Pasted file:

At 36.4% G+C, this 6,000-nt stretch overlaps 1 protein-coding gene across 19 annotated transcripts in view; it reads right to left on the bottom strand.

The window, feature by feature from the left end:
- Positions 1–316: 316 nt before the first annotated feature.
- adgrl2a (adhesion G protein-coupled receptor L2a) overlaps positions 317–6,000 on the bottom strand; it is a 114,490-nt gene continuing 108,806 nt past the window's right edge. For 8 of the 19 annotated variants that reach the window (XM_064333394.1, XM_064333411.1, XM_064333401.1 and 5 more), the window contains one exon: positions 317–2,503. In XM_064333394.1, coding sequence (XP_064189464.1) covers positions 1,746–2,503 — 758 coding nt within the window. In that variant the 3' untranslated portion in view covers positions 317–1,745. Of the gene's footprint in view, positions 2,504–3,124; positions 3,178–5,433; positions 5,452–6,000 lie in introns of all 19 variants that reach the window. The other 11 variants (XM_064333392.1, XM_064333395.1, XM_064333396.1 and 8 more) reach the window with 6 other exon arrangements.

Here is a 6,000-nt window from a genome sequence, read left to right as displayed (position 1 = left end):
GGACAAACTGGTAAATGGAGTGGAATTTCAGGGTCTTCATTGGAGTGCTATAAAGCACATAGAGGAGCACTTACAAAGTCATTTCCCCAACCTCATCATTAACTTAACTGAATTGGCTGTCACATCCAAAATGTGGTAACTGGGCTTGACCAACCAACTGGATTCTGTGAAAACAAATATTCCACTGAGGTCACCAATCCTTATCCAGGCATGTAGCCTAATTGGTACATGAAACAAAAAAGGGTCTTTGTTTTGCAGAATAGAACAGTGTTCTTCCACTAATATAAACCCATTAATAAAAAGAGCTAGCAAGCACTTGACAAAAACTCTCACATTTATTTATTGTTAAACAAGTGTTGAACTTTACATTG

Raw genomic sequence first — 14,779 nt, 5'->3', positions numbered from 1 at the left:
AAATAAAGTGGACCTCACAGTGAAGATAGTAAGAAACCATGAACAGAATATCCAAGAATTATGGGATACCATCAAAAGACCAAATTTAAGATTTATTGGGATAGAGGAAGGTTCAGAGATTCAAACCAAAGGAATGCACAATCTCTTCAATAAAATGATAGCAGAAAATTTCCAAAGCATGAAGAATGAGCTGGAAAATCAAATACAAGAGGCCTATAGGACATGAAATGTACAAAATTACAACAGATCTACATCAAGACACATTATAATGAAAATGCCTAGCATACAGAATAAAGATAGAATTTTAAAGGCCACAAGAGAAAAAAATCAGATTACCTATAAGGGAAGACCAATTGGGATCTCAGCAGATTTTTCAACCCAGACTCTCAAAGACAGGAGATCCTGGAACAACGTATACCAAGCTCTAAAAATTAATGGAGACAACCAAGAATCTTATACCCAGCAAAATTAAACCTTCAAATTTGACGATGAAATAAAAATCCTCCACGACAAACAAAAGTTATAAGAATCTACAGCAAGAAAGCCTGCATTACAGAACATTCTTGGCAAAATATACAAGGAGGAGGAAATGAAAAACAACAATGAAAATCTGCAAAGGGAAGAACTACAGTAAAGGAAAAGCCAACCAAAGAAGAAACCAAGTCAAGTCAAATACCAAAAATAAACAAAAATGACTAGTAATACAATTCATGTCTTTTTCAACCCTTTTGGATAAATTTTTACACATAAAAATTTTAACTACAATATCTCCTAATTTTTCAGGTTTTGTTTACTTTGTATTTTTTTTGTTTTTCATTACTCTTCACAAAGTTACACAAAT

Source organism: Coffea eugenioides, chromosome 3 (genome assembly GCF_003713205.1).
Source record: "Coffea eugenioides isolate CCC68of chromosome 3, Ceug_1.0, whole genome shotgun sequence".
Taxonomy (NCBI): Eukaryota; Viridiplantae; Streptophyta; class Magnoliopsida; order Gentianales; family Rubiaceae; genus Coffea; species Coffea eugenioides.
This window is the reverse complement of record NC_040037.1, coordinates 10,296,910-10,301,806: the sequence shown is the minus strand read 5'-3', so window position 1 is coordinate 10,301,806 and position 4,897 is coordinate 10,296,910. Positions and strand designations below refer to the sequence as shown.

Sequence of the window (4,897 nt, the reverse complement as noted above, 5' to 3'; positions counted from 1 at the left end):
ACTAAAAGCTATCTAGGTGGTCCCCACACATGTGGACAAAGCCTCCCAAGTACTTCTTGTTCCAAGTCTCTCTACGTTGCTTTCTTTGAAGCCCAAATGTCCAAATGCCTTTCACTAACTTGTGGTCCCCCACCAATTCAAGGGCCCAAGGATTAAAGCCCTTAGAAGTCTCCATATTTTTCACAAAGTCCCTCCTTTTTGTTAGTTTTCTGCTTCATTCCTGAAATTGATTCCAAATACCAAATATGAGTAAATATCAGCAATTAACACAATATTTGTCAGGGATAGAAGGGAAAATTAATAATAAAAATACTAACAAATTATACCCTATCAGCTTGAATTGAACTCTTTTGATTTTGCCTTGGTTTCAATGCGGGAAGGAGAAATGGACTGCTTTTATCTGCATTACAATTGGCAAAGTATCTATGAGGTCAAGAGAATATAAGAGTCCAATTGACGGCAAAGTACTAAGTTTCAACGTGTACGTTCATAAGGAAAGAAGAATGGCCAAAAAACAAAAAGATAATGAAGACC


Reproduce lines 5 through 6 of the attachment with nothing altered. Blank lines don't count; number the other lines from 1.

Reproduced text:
Here is a 6,000-nt window from a genome sequence, read left to right as displayed (position 1 = left end):
GGACAAACTGGTAAATGGAGTGGAATTTCAGGGTCTTCATTGGAGTGCTATAAAGCACATAGAGGAGCACTTACAAAGTCATTTCCCCAACCTCATCATTAACTTAACTGAATTGGCTGTCACATCCAAAATGTGGTAACTGGGCTTGACCAACCAACTGGATTCTGTGAAAACAAATATTCCACTGAGGTCACCAATCCTTATCCAGGCATGTAGCCTAATTGGTACATGAAACAAAAAAGGGTCTTTGTTTTGCAGAATAGAACAGTGTTCTTCCACTAATATAAACCCATTAATAAAAAGAGCTAGCAAGCACTTGACAAAAACTCTCACATTTATTTATTGTTAAACAAGTGTTGAACTTTACATTG